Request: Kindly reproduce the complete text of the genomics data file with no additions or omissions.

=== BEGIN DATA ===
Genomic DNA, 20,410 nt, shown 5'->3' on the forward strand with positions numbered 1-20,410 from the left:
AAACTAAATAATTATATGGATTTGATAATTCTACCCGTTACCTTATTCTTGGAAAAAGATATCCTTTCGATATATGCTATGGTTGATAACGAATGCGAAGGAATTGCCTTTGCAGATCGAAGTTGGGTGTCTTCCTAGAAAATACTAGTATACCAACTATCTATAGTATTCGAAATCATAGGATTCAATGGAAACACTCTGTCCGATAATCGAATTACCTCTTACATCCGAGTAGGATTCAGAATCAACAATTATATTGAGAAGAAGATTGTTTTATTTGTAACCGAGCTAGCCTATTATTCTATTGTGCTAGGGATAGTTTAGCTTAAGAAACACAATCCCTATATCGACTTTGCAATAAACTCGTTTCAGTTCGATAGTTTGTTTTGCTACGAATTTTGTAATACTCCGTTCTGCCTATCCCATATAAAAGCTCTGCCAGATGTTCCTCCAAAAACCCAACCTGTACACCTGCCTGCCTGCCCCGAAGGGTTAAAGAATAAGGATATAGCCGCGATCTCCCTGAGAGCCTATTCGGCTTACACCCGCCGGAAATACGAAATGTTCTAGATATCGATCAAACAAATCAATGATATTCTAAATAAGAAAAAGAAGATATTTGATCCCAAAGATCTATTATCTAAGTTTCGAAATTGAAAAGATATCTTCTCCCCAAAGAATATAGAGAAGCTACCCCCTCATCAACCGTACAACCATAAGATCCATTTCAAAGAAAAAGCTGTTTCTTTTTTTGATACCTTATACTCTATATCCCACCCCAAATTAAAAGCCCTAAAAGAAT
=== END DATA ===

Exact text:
Genomic DNA, 20,410 nt, shown 5'->3' on the forward strand with positions numbered 1-20,410 from the left:
AAACTAAATAATTATATGGATTTGATAATTCTACCCGTTACCTTATTCTTGGAAAAAGATATCCTTTCGATATATGCTATGGTTGATAACGAATGCGAAGGAATTGCCTTTGCAGATCGAAGTTGGGTGTCTTCCTAGAAAATACTAGTATACCAACTATCTATAGTATTCGAAATCATAGGATTCAATGGAAACACTCTGTCCGATAATCGAATTACCTCTTACATCCGAGTAGGATTCAGAATCAACAATTATATTGAGAAGAAGATTGTTTTATTTGTAACCGAGCTAGCCTATTATTCTATTGTGCTAGGGATAGTTTAGCTTAAGAAACACAATCCCTATATCGACTTTGCAATAAACTCGTTTCAGTTCGATAGTTTGTTTTGCTACGAATTTTGTAATACTCCGTTCTGCCTATCCCATATAAAAGCTCTGCCAGATGTTCCTCCAAAAACCCAACCTGTACACCTGCCTGCCTGCCCCGAAGGGTTAAAGAATAAGGATATAGCCGCGATCTCCCTGAGAGCCTATTCGGCTTACACCCGCCGGAAATACGAAATGTTCTAGATATCGATCAAACAAATCAATGATATTCTAAATAAGAAAAAGAAGATATTTGATCCCAAAGATCTATTATCTAAGTTTCGAAATTGAAAAGATATCTTCTCCCCAAAGAATATAGAGAAGCTACCCCCTCATCAACCGTACAACCATAAGATCCATTTCAAAGAAAAAGCTGTTTCTTTTTTTGATACCTTATACTCTATATCCCACCCCAAATTAAAAGCCCTAAAAGAAT